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February 16, 2022

What to expect in Washington (February 16)

What can be done to address inflation and who will support it is a focus in the Senate this week. Republicans began to take aim at the gas tax holiday proposed by Democrats in four of the toughest midterm races, and Democrats discussed other ideas. Senate Majority Leader Chuck Schumer (D-NY) said following the Tuesday party lunch that Democrats haven’t aligned behind a position, but a gas tax holiday is one of the “many things that we’re looking at in terms of reducing costs.” Politico reported that Senator Raphael Warnock (D-GA), a sponsor of the gas tax bill, “is pitching a suspension of the state sales tax on some essential goods.” Senator Mark Kelly (D-AZ) tweeted, “Families are struggling with the high costs of gas, groceries, and so much more. One way we can provide relief is by getting rid of the federal gas tax for the rest of the year.”

Roll Call reported that Senate Democrats “plan to bring legislation to the floor in March designed to cut costs for Americans” and other ideas under discussion include “capping insulin costs and other measures to lower the cost of prescription drugs” that were addressed in the stalled Build Back Better Act (BBBA). (Congress is out next week, with both chambers returning February 28.) Senator Schumer suggested separate bills would be brought up, not combined or attached to a package. “If we can get 60 votes on a bunch of them, that’s fine,” he said. “But when we can’t, we’re still going to move forward, and you’ll see some votes on the floor on these as well.”

Senate GOP Whip John Thune (R-SD) said a gas tax holiday is “an attempt to provide some political cover for Democrats who are running for re-election this year.” Senator Joe Manchin (D-WV) is also skeptical.

Global tax – Ahead of her virtual participation in the meeting of G20 finance ministers and central bank governors Thursday and Friday, Reuters reported a Treasury official as saying Secretary Yellen “will express confidence that momentum will be maintained among 136 countries to finalize an agreement for a 15% global minimum corporate tax this year, so that it can be put into force in 2023. The official said Democrats in the U.S. Congress broadly support the international tax provisions. ‘Secretary Yellen expects they will be part of any Build Back Better bill passed,’ the official added…”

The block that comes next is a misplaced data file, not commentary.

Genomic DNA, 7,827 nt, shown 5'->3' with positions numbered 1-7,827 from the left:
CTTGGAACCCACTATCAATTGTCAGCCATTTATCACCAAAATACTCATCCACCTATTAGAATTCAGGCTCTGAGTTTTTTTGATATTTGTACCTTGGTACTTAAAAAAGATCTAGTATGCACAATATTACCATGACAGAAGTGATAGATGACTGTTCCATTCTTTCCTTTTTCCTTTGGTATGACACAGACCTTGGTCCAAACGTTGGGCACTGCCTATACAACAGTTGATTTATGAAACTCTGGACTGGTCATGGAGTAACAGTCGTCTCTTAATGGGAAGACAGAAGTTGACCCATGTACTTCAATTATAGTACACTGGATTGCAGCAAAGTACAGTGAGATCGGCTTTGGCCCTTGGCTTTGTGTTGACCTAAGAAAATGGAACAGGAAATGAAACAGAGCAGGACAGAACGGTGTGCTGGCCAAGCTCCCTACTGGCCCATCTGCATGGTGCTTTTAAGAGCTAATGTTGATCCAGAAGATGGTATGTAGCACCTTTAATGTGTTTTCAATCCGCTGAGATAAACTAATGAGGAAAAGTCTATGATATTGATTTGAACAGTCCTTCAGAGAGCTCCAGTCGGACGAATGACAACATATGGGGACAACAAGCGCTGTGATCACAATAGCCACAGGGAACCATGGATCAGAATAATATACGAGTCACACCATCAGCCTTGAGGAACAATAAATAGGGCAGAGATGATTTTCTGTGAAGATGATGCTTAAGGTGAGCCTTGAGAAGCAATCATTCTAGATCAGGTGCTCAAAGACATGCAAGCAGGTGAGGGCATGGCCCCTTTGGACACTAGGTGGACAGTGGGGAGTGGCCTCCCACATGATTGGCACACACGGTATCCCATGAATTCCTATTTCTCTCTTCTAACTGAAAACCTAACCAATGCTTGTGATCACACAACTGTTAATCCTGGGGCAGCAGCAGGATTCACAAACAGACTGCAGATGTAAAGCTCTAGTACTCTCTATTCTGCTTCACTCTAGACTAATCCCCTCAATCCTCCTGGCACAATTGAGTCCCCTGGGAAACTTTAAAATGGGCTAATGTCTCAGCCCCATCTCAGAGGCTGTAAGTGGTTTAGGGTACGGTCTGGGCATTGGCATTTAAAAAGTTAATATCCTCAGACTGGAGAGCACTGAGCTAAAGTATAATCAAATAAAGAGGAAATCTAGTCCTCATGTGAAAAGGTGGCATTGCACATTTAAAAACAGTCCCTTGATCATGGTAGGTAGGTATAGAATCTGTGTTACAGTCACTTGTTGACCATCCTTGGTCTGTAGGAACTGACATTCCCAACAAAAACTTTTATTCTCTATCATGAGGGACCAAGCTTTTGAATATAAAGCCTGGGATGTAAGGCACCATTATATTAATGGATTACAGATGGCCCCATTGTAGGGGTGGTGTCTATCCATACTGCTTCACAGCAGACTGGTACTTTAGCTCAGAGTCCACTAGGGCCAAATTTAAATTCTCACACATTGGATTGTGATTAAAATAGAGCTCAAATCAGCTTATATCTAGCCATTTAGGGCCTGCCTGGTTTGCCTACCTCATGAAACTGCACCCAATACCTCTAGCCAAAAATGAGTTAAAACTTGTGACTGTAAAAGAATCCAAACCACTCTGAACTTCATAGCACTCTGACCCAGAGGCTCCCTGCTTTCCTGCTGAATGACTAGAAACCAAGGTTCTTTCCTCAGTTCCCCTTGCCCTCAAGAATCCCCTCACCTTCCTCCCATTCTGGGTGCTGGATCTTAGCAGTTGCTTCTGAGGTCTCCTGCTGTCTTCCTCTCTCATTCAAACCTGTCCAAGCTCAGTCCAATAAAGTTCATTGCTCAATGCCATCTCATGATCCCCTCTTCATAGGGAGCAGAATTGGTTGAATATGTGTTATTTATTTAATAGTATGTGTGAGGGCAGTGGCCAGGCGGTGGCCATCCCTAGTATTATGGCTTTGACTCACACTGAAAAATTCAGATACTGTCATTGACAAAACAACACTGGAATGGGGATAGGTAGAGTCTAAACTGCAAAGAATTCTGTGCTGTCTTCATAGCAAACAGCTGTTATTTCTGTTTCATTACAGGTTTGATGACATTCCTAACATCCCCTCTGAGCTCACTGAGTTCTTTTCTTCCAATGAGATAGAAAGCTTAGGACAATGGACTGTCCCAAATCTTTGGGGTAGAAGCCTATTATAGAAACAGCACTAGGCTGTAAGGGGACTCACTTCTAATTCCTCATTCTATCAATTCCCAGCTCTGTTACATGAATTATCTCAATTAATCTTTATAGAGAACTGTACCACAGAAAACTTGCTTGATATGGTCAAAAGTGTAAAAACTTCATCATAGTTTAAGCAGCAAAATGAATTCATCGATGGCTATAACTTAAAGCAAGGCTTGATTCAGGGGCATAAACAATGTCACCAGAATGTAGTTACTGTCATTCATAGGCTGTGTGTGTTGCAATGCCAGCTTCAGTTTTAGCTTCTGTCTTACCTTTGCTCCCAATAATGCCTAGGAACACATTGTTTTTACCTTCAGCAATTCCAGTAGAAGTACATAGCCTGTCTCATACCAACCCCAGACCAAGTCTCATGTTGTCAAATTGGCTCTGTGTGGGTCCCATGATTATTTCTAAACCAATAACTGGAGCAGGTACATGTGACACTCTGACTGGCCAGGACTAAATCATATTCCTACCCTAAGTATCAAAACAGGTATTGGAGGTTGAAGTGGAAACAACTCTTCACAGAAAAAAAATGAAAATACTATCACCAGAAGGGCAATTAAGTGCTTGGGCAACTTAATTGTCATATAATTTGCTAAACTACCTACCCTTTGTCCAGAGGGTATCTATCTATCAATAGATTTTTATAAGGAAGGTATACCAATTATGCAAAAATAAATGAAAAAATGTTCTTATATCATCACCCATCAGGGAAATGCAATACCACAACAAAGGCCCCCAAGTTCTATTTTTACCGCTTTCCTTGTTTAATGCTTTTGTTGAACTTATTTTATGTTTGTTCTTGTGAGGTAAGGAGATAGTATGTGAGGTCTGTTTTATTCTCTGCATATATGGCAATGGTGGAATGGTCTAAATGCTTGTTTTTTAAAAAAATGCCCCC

Tax – Law360 February 15 reported: “Several senior Democrats said potential limits on the tax information reporting mandate for cryptocurrency brokers enacted in the bipartisan Infrastructure Investment and Jobs Act (117 P.L. 58) could move in a package of extensions of expired tax incentives, including tax breaks for research and business interest expenses. They said other cryptocurrency-related tax measures could be examined in tandem with a proposal to clarify the reporting mandate’s scope and moved in an omnibus spending bill … or other legislation.” House Ways & Means Committee Chairman Richard Neal (D-MA) said proposals to change the scope of the new reporting mandate would be evaluated as part of an examination of tax issues involving cryptocurrency and nonfungible tokens, or NFTs, and that “the whole process of cryptocurrency needs a full review here.”

During August 2021 consideration of the IIJA, a standoff over the legislative process was credited with preventing the consideration of additional amendments, including on cryptocurrency, and the House subsequently passed the Senate bill in November following its own controversy over interplay with the BBBA. Senate Finance Committee Chairman Ron Wyden (D-OR) was among those pushing for changes and said in the report he wants “to clarify that the information reporting mandate does not cover cryptocurrency miners, developers of digital assets and sellers of certain hardware and software used to control access to cryptocurrency.”